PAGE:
Best Tracks of 2012

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For many, 2012 marked a year of political turbulence, societal upheavals, change of consciousness, and maybe the coming of Quetzalcoatl. We also experienced three Friday the 13ths, a leap year, and a dude skydiving off the planet Earth. Many others still await the apocalypse (we might all be gone in three days, y’all). Point is, even if we had different experiences, we all had to grapple with what was in front of us, what our values are, and what media outlets we chose to engage in. At the end of the day, I can say with confidence that what we all have in common – no matter what language we speak – is the love of music. Over the course of 2012, we’ve engaged with and fallen in love with newly found genres, the works of up-and-coming artists, songs that spoke to our heart, and/or those that made us forget. The Remezcla Música team has come together to put together our 30 Best Songs of 2012. We hope you enjoy this as much as we did creating it and experiencing the music. Happy listening!

TRACKS: 30-26 | 25-21 | 20-16 | 15-11 | 10-6 | 5-1

by Elmayonesa
[Argentina / Estonia]

Hands down, this was the song I enjoyed playing the most on my DJ sets during 2012. The lyrics are hilarious, the beat is irresistible, the break-down is explosive… What the hell! There’s nothing I don’t like about this track. Okay, except for the fact that it wasn’t pressed on vinyl. I understand to some of you it must be a little too cryptic, but if it was just up to me, this was the biggest dance-floor hit of 2012. Juan Data

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by Los Macuanos

It’s basically now winter and we’re getting über-shivery and turned on listening to this psycho sexual occult track. It seemed like some time since Tijuana’s wunderkind trio put together a tune that penetrated our minds with a political-esque theme, this one being about Mexico’s ex-president, Felipe Calderón. Los Macuanos are known to make music sound spooky yet meaningful, dissonant yet contagious. “Sangre, Bandera, Cruz” or if you prefer “☠ / ⚑ / ✞,” comes loaded with hauntingly dry vocals that sprout here and there making the track almost sound like gregorian chanting over the mostly instrumental tune. On a lighter note, it’s kind of reminiscent of the Mario Bros. classic videogame song  – you know, the level where Mario’s fighting those cute, squishy, marshmallowy-looking ghosts. Bottom line: Los Macuanos nailed it once again. Isabela Raygoza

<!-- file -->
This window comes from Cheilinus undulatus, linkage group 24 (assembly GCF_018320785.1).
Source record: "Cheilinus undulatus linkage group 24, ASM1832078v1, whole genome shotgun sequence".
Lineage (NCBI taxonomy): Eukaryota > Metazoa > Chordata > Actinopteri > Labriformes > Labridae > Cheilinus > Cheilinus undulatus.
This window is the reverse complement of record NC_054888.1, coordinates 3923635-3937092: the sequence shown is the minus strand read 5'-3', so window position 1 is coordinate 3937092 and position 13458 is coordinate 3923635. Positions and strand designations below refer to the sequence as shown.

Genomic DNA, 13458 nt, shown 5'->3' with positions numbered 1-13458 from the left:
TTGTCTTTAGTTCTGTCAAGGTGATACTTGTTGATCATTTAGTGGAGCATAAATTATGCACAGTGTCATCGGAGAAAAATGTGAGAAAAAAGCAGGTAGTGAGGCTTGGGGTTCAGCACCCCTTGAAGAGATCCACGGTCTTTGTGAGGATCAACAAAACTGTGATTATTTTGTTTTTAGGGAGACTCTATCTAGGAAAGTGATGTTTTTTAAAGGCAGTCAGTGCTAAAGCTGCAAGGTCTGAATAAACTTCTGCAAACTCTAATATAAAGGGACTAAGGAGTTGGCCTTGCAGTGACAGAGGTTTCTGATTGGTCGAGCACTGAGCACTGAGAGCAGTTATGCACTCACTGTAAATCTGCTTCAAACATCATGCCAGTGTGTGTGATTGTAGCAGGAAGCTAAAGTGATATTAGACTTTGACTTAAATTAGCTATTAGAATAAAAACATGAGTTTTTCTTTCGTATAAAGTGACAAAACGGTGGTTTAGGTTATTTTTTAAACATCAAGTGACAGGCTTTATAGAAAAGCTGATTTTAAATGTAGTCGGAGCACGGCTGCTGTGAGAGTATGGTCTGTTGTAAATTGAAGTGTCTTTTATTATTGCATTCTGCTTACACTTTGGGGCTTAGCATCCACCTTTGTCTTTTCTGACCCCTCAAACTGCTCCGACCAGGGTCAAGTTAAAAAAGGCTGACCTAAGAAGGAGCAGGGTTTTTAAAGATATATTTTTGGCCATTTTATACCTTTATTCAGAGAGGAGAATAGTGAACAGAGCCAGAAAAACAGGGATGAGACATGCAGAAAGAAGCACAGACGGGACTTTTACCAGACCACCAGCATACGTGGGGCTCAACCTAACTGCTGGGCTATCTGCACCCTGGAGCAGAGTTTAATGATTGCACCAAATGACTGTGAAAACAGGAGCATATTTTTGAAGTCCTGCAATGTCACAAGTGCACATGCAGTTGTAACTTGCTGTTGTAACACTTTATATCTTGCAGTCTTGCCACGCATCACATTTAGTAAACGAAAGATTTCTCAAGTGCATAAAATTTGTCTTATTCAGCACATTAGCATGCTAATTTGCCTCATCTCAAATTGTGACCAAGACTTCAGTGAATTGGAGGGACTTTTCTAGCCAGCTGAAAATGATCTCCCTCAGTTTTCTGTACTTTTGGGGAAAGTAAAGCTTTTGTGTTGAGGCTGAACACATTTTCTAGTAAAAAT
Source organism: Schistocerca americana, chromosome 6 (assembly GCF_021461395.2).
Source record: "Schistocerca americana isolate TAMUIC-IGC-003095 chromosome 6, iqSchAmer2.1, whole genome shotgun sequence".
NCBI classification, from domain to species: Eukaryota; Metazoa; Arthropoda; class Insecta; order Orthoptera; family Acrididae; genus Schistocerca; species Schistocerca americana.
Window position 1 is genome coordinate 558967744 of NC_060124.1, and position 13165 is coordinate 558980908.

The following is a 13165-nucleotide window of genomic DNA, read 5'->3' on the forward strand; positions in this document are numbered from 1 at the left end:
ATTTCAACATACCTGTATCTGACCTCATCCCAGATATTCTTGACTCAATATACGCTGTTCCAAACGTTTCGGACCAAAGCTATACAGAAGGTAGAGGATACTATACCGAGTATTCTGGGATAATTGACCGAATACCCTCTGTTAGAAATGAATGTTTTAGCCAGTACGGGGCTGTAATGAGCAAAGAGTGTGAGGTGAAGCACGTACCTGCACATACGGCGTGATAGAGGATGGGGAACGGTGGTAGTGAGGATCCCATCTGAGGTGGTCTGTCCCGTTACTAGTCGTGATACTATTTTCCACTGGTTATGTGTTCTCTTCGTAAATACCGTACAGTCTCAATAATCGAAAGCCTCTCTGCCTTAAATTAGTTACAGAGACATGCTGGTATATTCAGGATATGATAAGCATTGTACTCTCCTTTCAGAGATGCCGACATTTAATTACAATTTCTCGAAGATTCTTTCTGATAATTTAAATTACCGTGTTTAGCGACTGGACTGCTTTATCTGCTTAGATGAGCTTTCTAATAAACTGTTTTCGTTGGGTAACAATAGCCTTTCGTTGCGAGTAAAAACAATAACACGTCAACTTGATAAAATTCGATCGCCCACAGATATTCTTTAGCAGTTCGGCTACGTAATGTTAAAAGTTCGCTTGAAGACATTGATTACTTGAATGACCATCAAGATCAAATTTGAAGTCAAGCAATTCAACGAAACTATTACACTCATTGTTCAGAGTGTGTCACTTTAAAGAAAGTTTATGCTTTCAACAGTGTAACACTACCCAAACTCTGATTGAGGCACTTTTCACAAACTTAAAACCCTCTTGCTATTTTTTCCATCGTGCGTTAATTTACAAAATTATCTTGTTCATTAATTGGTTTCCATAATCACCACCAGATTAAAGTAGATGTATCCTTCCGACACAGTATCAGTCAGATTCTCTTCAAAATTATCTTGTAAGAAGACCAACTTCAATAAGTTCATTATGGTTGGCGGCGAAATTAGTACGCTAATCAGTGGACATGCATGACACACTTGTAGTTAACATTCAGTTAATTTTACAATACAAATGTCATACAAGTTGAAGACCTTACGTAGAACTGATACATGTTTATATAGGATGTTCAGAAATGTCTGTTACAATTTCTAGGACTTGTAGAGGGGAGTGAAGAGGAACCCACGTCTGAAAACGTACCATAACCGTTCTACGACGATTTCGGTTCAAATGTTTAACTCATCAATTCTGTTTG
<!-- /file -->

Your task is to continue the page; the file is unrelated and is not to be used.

by Los Master Plus

I played this song a lot on my DJ sets in 2012 and I love the reactions I get from the crowd. Specially those non-Latinos who aren’t expecting it. I love seeing the faces of surprise on the gringos who instantly turn around and look at the DJ booth when Los Master Plus start dropping their hilarious verses in Spanish. It works every time. Besides, it doesn’t only work on the kitsch level, it actually makes the crowd dance. When I saw them doing it live it was explosive. If I had any doubts about this duo being absolute genius, this track dissipated it and I became their loyal fan. Juan Data

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by The Wookies

The Wookies! Allow me to readjust my glasses, which are now askew thanks to my loud cheering for a Star Wars reference (a cheer made less triumphant by my knowledge that “Wookie” has an extra “e” at the end but that Señor Lucas would probably sue the pants [which Wookiees tend not to wear] off them.). “Disco Beach” is a relentless club track that you cannot not move to. It’s distinguished from an overcrowded field by its sheer singularity of purpose – there is no waiting for the beat to drop, no major bridges, and no matter what layers get placed on top of the rhythm, that rhythm never once speeds up or slows down. Put it on, turn your brain off, and bounce. Matt Barbot

by Banda UÓ

From their notorious techno brega bootlegs and covers, to their free spirits and open minds, Davi Sabbag, Mateus Carriho and CandyMell have established themselves as one of the coolest party bands of this day and age. Besides being a sexy queer collective of two handsome guys and a dazzling trans-lady, the trio has a boisterous spirit that is not afraid to have lots of fun – no exceptions. Why else live life? To borrow from the most ubiquitous 2012 catchphrase: YOLO. I think of these guys Á la Cyndi Lauper without excluding genders and sexes. We expect to hear more of Banda UÓ on this side of the continent, but for now, “Faz UÓ” definitely made this year a lot more pleasant. Isabela Raygoza

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